ELLSWORTH, Maine — The race is on for pro-secession groups in three Hancock County towns to convince voters that leaving their regional school unit is the best idea.
For months, committees in Hancock, Lamoine and Ellsworth have negotiated with Regional School Unit 24 to craft a document outlining what a post-withdrawal scenario would look like. In June, the agreements were approved by the state, and supporters of withdrawal shifted gears.
“We have a responsibility to get the best information out there we can,” said Mark Rosborough of Ellsworth. Rosborough chaired that city’s withdrawal committee, and while that group’s task is now complete, its members are moving forward with a campaign to win the hearts and minds of voters in Ellsworth.
Rosborough said the campaign wouldn’t begin in earnest until September, at which point his group will present an anticipated budget for an independent Ellsworth school district’s 2014-2015 school year.
Residents can expect a full-blown political campaign by withdrawal supporters, Rosborough said. That means phone calls, lawn signs, fliers and advertising in local media.
“We need to get a good turnout, to get a good sampling of people to go and vote, whether they support it or not,” he said.
That’s because the state law outlining the withdrawal process requires that at least 50 percent of the turnout in the last gubernatorial election show up to the polls for a withdrawal vote. If less than that number show up — even if the majority of voters support withdrawal — the secession bid will fail.
In Ellsworth, that means 1,671 people will need to vote on the withdrawal question, which will be no small task in a year when there are no statewide or national elections in Maine. In Lamoine and Hancock, turnout must hit 451 and 515, respectively.
Lamoine’s withdrawal committee has disbanded, according to Stu Marckoon, administrative assistant to the selectmen in that town. He said the selectmen have appointed an “Education Planning Committee” which will put together a report of budget numbers and other information for voters.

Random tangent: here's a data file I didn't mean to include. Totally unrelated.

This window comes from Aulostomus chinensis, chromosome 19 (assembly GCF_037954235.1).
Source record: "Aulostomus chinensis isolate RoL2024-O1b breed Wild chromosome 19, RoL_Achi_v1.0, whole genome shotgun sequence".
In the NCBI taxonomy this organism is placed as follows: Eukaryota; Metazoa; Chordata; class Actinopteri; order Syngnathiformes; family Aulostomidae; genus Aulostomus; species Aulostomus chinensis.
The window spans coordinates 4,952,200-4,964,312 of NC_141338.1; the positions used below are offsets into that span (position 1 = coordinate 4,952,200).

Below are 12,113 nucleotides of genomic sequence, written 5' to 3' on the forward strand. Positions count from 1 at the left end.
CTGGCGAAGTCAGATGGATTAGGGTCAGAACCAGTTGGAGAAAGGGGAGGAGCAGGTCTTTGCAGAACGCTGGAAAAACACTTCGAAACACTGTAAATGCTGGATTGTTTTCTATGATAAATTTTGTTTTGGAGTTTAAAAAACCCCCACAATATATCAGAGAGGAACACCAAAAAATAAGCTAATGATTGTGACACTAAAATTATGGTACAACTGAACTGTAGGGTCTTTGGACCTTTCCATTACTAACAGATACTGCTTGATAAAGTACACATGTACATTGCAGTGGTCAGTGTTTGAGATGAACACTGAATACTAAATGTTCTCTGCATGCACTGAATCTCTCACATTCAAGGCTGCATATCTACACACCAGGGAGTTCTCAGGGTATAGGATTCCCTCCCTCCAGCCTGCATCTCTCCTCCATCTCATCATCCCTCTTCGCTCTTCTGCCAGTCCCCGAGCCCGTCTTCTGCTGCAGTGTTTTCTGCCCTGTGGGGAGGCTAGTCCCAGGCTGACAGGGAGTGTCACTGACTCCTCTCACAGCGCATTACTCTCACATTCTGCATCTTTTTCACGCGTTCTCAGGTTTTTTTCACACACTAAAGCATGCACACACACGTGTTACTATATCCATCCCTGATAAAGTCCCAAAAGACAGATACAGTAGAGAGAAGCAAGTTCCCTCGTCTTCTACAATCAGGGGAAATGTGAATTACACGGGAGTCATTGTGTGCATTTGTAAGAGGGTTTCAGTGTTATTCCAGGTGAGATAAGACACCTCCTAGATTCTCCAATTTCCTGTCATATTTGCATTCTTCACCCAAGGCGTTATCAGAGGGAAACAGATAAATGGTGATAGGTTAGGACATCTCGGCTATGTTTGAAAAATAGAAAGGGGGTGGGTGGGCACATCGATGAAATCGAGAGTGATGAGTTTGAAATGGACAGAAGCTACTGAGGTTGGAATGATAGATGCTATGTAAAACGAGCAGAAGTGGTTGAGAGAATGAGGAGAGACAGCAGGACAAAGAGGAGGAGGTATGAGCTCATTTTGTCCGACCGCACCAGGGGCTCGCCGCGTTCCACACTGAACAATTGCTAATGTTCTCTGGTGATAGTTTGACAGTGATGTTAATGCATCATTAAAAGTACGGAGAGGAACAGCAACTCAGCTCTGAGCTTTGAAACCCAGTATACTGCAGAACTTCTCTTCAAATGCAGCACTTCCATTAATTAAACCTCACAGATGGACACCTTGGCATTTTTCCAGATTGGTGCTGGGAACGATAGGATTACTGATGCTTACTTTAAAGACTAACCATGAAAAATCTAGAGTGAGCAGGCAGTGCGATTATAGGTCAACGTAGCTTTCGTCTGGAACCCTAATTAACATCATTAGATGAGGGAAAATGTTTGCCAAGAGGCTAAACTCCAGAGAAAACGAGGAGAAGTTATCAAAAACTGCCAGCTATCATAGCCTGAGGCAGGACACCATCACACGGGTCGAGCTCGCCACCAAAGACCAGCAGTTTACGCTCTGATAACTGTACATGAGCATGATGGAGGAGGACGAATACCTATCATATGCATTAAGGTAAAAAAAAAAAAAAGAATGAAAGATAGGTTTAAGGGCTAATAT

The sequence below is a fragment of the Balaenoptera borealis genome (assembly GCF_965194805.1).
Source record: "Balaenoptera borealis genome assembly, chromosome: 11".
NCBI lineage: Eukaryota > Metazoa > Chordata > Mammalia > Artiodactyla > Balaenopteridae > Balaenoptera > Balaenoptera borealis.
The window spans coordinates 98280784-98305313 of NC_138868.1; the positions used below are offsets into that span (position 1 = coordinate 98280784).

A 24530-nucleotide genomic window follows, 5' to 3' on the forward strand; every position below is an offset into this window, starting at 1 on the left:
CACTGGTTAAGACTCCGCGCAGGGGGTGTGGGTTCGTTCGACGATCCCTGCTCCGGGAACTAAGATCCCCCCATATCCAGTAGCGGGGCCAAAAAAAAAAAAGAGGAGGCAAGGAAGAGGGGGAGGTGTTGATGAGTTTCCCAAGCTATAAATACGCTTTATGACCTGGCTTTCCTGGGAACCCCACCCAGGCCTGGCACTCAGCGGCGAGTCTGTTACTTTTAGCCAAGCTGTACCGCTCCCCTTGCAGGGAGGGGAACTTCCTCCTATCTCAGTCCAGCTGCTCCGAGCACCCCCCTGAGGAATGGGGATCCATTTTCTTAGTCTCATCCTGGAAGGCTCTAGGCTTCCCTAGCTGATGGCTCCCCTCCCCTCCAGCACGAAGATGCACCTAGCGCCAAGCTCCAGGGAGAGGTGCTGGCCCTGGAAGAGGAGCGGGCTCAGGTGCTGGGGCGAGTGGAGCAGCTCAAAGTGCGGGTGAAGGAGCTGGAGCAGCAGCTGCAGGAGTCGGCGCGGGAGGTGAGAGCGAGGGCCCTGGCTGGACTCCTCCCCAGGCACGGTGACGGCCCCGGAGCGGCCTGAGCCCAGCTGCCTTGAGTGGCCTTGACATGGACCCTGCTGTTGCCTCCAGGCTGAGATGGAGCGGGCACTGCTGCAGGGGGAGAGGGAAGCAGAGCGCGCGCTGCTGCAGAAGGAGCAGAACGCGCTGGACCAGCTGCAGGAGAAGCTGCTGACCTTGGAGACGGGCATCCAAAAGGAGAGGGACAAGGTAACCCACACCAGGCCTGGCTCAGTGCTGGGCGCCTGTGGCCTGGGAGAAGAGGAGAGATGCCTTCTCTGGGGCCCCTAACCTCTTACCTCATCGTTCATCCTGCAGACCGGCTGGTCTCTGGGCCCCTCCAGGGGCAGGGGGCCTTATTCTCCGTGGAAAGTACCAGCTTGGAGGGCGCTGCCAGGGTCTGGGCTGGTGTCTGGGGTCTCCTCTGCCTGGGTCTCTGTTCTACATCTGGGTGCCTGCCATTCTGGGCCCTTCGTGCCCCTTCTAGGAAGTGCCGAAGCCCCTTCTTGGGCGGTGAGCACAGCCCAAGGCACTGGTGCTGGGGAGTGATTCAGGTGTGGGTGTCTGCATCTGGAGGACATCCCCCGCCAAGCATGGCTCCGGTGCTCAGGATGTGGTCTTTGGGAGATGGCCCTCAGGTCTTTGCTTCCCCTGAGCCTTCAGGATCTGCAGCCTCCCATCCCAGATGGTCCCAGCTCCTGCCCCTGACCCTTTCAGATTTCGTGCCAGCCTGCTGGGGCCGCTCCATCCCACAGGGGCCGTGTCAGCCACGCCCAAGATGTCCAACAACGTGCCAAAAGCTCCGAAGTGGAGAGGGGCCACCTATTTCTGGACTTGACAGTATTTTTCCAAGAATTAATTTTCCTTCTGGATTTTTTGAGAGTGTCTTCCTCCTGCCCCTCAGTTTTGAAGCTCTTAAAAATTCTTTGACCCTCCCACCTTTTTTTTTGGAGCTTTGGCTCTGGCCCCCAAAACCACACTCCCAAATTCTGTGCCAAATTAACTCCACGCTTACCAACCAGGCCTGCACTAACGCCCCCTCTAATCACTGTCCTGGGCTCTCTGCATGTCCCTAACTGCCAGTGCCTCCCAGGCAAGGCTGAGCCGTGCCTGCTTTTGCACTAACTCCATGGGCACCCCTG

Marckoon said the committee is not dedicated to supporting or opposing withdrawal, which “would be a highly inappropriate use of government resources.” Unlike in Ellsworth and Hancock, he said he’s not aware of any Lamoine group that plans to campaign ahead of the referendum.
“I don’t hear much scuttlebutt one way or the other,” he said.
Hancock Concerned Citizens, the group that originally petitioned for withdrawal from RSU 24, will drive the pro-withdrawal campaign in that town. Member Susan Perconti said they would prepare at least two budget scenarios: One with Hancock operating independently and another with the town combining some services with Lamoine and the much larger Ellsworth.
Without the RSU, Hancock — and the other towns — “will have to hire a superintendent, have a central office, special education, IT support,” Perconti said. “We’re looking to work with the other communities to share those costs, but right now it’s difficult to plan because we don’t know how each town will vote.”
Each town is required by law to have one public forum on the withdrawal question no later than Oct. 26, but there will likely be more than one meeting that meets the requirement.
Follow Mario Moretto on Twitter at @riocarmine.